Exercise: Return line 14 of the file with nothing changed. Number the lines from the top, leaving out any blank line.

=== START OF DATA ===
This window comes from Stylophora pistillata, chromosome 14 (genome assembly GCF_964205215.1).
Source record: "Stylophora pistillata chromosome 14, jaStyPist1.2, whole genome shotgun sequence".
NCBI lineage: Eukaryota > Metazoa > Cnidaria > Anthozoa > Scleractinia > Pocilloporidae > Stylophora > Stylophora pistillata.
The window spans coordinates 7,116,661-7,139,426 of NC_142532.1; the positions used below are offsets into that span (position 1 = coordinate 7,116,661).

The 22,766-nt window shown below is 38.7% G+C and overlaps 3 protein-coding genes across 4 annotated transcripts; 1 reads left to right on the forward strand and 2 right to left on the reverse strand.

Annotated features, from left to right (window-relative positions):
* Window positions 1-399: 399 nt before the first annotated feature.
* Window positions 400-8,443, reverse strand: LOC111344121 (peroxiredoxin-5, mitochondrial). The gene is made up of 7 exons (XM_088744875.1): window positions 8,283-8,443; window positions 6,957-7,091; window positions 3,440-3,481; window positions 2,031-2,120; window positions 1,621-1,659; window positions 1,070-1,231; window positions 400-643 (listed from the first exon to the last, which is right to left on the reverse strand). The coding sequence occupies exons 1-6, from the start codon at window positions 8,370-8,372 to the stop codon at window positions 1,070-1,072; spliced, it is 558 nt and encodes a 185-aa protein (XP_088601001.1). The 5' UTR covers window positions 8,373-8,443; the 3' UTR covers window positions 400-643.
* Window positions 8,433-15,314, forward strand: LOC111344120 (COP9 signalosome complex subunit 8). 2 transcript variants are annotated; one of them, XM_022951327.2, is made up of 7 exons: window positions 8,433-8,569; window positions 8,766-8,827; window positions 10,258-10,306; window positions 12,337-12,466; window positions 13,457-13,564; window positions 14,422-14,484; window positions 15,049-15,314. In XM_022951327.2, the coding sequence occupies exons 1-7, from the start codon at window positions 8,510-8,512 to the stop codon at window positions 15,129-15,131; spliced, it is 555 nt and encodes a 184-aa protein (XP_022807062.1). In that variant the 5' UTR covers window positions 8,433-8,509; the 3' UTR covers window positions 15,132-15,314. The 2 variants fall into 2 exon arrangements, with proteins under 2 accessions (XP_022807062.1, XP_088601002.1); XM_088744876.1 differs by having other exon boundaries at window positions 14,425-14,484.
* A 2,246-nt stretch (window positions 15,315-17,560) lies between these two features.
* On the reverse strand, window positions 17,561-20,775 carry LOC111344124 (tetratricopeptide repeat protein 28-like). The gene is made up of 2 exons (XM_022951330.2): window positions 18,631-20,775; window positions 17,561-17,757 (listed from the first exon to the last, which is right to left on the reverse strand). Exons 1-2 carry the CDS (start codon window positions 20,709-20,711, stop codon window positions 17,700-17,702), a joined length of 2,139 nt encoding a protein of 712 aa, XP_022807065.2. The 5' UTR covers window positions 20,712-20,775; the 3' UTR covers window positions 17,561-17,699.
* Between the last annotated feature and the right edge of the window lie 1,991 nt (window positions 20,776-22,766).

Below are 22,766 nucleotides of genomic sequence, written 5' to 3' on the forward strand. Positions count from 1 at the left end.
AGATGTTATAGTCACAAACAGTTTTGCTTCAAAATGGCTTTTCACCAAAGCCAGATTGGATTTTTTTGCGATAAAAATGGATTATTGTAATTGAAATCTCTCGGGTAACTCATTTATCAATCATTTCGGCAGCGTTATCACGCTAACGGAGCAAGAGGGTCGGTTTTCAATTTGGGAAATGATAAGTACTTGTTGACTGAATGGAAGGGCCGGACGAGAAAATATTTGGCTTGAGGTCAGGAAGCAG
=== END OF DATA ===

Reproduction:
AGATGTTATAGTCACAAACAGTTTTGCTTCAAAATGGCTTTTCACCAAAGCCAGATTGGATTTTTTTGCGATAAAAATGGATTATTGTAATTGAAATCTCTCGGGTAACTCATTTATCAATCATTTCGGCAGCGTTATCACGCTAACGGAGCAAGAGGGTCGGTTTTCAATTTGGGAAATGATAAGTACTTGTTGACTGAATGGAAGGGCCGGACGAGAAAATATTTGGCTTGAGGTCAGGAAGCAG